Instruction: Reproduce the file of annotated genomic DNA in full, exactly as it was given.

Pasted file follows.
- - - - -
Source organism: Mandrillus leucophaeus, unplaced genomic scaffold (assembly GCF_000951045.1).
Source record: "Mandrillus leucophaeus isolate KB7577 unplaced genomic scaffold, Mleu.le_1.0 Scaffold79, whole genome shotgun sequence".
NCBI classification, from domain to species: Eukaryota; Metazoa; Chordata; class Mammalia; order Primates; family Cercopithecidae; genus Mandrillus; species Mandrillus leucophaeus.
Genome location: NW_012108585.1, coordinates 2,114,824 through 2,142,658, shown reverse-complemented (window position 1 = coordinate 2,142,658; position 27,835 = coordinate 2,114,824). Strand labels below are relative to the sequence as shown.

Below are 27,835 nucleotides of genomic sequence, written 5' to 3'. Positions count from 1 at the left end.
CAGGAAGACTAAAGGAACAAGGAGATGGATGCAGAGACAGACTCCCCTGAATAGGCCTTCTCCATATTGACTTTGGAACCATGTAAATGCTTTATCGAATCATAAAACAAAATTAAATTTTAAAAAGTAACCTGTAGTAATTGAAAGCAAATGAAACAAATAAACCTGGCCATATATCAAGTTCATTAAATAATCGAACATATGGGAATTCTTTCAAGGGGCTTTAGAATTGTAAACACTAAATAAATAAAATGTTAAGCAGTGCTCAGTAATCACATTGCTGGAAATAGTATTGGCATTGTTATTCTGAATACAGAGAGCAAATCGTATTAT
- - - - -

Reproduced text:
Source organism: Mandrillus leucophaeus, unplaced genomic scaffold (assembly GCF_000951045.1).
Source record: "Mandrillus leucophaeus isolate KB7577 unplaced genomic scaffold, Mleu.le_1.0 Scaffold79, whole genome shotgun sequence".
NCBI classification, from domain to species: Eukaryota; Metazoa; Chordata; class Mammalia; order Primates; family Cercopithecidae; genus Mandrillus; species Mandrillus leucophaeus.
Genome location: NW_012108585.1, coordinates 2,114,824 through 2,142,658, shown reverse-complemented (window position 1 = coordinate 2,142,658; position 27,835 = coordinate 2,114,824). Strand labels below are relative to the sequence as shown.

Below are 27,835 nucleotides of genomic sequence, written 5' to 3'. Positions count from 1 at the left end.
CAGGAAGACTAAAGGAACAAGGAGATGGATGCAGAGACAGACTCCCCTGAATAGGCCTTCTCCATATTGACTTTGGAACCATGTAAATGCTTTATCGAATCATAAAACAAAATTAAATTTTAAAAAGTAACCTGTAGTAATTGAAAGCAAATGAAACAAATAAACCTGGCCATATATCAAGTTCATTAAATAATCGAACATATGGGAATTCTTTCAAGGGGCTTTAGAATTGTAAACACTAAATAAATAAAATGTTAAGCAGTGCTCAGTAATCACATTGCTGGAAATAGTATTGGCATTGTTATTCTGAATACAGAGAGCAAATCGTATTAT